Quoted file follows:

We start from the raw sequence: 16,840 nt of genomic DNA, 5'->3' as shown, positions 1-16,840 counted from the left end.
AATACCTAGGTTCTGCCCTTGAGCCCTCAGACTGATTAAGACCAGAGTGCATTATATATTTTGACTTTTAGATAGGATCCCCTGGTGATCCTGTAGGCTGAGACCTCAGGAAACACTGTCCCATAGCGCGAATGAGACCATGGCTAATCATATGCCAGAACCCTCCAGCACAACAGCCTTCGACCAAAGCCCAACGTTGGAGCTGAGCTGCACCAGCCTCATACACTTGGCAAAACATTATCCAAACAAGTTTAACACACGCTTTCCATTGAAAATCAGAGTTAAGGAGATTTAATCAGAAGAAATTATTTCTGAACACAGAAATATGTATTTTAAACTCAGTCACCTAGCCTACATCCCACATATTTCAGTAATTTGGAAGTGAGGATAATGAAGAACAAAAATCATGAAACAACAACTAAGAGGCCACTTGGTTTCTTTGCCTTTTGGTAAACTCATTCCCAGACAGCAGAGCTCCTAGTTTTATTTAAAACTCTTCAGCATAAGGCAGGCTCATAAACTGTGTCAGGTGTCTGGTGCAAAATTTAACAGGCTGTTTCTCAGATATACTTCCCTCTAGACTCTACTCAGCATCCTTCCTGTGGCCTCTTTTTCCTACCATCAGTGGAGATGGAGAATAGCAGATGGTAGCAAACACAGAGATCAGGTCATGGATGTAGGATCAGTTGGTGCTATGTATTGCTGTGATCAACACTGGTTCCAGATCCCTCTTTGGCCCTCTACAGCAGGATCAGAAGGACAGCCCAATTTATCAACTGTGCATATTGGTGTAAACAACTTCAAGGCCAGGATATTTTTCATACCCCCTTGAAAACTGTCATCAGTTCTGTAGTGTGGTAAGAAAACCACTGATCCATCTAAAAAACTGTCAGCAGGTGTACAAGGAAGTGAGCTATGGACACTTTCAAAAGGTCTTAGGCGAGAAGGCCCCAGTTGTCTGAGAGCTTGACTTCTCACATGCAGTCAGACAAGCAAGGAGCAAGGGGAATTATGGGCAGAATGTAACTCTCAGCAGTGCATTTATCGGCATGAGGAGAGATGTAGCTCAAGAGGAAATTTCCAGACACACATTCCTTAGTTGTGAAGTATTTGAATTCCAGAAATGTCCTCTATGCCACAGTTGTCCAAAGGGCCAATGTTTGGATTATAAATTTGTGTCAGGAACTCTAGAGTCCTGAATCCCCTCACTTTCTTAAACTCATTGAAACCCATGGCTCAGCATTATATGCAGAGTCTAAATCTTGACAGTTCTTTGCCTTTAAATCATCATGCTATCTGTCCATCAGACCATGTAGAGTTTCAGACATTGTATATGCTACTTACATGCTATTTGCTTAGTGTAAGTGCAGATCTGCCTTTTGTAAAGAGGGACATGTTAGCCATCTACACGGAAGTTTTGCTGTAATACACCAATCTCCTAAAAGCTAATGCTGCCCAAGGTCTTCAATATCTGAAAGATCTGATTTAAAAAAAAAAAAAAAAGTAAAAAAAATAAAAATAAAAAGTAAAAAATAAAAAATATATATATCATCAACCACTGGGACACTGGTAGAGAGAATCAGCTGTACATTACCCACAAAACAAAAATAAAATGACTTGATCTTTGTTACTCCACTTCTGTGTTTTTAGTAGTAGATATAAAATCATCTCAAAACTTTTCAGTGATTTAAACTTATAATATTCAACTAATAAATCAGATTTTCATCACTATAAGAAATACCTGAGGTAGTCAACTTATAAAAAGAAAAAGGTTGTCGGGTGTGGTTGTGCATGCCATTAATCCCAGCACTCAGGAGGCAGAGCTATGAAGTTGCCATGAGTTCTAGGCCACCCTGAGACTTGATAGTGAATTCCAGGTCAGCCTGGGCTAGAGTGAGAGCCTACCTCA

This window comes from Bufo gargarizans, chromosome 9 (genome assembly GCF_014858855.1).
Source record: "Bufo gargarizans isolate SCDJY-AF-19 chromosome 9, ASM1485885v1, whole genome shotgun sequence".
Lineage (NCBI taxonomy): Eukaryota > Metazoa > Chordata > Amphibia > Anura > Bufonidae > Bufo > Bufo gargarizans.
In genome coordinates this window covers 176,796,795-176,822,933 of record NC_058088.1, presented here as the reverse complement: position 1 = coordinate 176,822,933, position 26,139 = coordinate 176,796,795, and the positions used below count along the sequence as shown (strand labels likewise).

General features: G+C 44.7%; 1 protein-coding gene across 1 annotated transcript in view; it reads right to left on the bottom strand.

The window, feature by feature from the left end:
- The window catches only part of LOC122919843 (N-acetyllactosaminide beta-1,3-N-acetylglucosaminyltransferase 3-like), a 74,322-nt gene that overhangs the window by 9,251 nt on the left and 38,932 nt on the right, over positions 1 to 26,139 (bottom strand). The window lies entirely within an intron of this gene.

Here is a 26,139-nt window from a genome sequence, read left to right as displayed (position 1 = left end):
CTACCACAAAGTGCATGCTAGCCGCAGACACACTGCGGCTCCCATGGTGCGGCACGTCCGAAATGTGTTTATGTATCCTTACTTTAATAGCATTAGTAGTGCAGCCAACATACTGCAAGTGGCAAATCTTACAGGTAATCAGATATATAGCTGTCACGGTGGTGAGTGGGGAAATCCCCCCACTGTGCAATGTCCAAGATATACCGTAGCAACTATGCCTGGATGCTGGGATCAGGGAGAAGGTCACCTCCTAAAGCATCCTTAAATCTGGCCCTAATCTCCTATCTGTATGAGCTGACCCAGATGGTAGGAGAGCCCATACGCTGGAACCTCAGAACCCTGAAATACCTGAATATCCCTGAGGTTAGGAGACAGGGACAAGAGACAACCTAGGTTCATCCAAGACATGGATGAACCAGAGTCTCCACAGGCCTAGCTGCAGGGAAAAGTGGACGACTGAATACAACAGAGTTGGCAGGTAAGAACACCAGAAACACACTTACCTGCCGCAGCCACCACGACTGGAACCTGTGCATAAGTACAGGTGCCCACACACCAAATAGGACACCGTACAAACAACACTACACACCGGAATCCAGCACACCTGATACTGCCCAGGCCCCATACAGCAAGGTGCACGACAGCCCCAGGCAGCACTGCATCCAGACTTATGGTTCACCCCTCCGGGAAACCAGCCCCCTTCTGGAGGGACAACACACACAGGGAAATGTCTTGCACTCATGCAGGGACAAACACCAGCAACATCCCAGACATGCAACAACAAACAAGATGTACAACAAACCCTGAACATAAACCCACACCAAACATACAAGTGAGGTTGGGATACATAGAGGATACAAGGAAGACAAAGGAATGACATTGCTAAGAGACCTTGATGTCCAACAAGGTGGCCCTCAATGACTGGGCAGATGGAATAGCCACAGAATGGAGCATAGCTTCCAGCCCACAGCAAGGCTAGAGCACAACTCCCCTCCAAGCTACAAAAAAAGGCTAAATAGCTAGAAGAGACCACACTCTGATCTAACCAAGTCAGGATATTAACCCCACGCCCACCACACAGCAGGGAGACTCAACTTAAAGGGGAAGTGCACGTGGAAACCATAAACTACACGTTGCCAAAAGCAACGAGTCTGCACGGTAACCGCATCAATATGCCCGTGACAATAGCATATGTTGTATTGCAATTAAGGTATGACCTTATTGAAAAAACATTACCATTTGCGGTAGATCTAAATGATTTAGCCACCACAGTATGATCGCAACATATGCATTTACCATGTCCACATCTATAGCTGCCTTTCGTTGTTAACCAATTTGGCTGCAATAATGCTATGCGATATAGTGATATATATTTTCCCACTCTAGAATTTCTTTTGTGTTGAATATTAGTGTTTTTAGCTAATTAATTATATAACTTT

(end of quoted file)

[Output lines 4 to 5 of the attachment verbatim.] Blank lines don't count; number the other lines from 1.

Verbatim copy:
Source record: "Bufo gargarizans isolate SCDJY-AF-19 chromosome 9, ASM1485885v1, whole genome shotgun sequence".
Lineage (NCBI taxonomy): Eukaryota > Metazoa > Chordata > Amphibia > Anura > Bufonidae > Bufo > Bufo gargarizans.